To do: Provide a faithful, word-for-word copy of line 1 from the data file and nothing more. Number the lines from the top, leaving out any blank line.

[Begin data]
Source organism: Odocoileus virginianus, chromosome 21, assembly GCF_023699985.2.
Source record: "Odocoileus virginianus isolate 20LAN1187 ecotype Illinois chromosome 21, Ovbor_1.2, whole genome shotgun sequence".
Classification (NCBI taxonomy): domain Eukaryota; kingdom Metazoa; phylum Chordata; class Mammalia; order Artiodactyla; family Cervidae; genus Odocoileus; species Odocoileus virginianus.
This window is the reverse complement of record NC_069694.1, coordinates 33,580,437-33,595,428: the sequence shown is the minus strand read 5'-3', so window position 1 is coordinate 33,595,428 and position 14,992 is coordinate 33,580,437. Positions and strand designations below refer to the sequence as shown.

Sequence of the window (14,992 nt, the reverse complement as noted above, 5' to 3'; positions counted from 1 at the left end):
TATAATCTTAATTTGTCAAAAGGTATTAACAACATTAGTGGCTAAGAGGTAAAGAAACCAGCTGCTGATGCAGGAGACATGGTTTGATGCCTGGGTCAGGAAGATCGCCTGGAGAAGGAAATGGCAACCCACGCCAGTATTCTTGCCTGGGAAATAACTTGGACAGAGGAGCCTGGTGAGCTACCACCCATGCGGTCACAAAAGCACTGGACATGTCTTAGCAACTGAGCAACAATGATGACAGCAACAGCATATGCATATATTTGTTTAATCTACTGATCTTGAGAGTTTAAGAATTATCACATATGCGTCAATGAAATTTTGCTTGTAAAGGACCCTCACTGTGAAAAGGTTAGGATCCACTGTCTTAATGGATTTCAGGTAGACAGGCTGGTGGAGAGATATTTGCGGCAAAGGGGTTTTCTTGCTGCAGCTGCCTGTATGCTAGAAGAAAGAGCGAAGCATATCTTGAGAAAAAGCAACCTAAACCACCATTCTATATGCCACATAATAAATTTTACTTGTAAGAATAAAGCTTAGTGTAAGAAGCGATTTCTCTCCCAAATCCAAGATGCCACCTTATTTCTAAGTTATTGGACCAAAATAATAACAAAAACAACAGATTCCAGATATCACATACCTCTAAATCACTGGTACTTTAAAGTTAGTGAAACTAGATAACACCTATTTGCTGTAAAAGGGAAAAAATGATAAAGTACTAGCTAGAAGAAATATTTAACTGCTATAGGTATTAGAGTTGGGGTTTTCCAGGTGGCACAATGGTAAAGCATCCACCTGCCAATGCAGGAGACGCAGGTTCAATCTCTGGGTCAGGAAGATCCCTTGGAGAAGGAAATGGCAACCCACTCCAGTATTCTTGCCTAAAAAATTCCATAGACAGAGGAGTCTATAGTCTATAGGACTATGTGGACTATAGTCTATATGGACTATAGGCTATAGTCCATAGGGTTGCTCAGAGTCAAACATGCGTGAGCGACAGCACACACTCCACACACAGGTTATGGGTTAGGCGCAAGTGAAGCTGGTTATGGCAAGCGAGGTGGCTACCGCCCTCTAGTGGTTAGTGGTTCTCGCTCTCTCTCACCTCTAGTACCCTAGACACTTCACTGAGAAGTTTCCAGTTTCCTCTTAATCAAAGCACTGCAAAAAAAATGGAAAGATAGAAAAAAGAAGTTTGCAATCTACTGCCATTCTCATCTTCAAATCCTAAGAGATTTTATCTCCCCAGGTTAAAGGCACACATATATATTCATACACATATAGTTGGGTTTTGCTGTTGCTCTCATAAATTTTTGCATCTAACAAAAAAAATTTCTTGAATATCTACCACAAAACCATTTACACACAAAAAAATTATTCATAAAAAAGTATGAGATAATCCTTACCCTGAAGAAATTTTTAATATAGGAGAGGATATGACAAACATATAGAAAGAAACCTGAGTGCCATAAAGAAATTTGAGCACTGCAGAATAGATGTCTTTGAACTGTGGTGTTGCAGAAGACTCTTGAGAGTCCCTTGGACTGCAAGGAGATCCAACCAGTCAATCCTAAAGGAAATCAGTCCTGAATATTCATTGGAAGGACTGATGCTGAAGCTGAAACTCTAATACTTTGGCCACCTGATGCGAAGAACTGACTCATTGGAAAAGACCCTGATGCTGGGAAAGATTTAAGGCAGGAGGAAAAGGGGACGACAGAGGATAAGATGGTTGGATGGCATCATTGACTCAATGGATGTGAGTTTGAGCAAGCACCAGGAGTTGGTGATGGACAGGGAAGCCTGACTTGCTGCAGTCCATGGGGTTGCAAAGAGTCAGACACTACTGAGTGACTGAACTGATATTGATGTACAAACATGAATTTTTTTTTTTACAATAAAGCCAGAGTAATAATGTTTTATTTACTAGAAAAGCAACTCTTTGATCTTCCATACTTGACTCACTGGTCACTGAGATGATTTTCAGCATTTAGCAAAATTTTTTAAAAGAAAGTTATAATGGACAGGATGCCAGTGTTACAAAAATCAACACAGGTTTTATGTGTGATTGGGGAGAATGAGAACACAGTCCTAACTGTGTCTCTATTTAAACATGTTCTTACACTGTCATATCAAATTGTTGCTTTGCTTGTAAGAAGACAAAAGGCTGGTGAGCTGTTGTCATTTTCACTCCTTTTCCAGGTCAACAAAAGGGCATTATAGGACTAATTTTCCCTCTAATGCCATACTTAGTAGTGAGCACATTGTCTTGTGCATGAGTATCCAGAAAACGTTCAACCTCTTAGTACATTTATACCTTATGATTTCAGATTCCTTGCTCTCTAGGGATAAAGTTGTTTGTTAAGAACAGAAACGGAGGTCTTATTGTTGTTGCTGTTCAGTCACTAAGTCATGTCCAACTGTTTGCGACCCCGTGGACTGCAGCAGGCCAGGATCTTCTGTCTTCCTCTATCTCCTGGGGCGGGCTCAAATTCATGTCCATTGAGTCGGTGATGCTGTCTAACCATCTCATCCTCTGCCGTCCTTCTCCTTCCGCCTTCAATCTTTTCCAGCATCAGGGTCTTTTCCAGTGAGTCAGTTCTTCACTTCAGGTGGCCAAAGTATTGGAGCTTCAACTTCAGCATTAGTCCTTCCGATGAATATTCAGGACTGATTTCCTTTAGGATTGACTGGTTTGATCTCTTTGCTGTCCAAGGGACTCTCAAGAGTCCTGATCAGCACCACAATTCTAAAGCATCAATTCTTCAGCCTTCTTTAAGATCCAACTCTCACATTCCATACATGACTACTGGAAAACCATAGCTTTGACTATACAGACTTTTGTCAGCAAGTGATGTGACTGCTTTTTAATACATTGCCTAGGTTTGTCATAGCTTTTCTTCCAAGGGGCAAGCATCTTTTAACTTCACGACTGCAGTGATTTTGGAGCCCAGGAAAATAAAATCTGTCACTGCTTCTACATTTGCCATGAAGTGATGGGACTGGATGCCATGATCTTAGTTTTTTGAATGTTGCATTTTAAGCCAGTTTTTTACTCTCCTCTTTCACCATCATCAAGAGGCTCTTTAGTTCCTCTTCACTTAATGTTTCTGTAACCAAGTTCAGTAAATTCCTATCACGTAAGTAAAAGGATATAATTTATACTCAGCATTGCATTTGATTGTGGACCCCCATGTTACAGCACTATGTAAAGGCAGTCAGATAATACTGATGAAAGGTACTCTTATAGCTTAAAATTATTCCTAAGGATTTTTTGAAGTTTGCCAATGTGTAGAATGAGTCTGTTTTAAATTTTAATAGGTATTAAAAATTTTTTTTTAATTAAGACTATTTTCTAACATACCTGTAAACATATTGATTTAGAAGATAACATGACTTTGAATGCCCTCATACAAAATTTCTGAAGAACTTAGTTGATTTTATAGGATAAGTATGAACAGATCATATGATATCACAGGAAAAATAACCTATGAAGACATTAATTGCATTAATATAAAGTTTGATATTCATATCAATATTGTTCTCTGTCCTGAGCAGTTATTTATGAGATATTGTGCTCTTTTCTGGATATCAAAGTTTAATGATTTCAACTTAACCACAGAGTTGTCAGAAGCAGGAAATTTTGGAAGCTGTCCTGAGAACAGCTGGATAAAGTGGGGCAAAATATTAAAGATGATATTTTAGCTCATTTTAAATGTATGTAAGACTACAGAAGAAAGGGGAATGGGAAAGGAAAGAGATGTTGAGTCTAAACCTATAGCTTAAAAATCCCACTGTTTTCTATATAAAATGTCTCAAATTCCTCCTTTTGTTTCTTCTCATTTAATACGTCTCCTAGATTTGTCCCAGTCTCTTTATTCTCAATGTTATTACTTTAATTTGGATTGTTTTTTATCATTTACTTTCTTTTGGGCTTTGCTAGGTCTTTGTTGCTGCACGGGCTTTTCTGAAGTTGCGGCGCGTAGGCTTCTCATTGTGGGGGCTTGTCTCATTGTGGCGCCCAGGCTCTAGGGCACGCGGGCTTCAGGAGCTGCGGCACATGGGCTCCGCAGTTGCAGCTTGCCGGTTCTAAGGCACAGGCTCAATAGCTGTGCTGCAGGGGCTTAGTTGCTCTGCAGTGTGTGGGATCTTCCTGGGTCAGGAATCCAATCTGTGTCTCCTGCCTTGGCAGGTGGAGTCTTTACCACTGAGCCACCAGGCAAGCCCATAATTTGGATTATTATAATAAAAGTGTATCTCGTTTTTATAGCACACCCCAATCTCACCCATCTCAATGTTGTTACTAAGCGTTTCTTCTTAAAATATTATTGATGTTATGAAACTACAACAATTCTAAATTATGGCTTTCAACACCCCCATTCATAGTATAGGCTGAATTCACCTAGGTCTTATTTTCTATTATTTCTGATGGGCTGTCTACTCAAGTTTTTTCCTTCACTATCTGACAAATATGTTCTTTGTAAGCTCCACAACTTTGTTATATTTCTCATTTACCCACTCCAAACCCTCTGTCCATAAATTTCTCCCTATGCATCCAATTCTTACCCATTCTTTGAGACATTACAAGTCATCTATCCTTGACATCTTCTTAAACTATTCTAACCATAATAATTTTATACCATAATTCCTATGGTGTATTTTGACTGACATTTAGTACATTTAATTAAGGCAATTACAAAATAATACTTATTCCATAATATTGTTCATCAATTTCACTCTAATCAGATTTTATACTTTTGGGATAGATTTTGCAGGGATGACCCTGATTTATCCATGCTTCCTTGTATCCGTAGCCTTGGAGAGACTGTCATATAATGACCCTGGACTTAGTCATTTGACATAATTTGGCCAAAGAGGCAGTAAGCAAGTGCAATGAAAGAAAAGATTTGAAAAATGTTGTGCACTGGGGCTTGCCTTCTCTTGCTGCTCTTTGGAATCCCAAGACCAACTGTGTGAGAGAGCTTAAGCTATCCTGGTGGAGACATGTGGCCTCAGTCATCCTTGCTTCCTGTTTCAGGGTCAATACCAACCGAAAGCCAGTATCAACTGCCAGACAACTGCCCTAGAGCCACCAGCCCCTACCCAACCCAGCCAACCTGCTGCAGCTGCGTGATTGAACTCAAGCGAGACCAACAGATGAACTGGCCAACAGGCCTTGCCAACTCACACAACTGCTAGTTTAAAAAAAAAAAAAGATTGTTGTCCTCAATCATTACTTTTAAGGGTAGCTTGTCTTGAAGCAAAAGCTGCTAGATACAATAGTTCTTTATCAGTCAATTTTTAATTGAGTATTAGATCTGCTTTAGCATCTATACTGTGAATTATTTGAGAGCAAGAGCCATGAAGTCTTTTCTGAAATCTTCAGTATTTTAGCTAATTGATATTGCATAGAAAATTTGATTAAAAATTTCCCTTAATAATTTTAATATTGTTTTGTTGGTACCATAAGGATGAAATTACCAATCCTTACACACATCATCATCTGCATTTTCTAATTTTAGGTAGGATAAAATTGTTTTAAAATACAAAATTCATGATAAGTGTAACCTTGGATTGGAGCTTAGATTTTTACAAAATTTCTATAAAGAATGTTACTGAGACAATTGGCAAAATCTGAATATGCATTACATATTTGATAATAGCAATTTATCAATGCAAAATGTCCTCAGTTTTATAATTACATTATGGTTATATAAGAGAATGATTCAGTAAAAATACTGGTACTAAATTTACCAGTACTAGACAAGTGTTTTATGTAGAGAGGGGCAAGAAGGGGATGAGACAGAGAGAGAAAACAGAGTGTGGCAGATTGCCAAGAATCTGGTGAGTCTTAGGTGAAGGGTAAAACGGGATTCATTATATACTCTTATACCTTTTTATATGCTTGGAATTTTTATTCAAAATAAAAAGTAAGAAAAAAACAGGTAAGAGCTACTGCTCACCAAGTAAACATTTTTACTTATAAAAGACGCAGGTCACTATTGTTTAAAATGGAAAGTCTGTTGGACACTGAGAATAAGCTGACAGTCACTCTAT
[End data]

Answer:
Source organism: Odocoileus virginianus, chromosome 21, assembly GCF_023699985.2.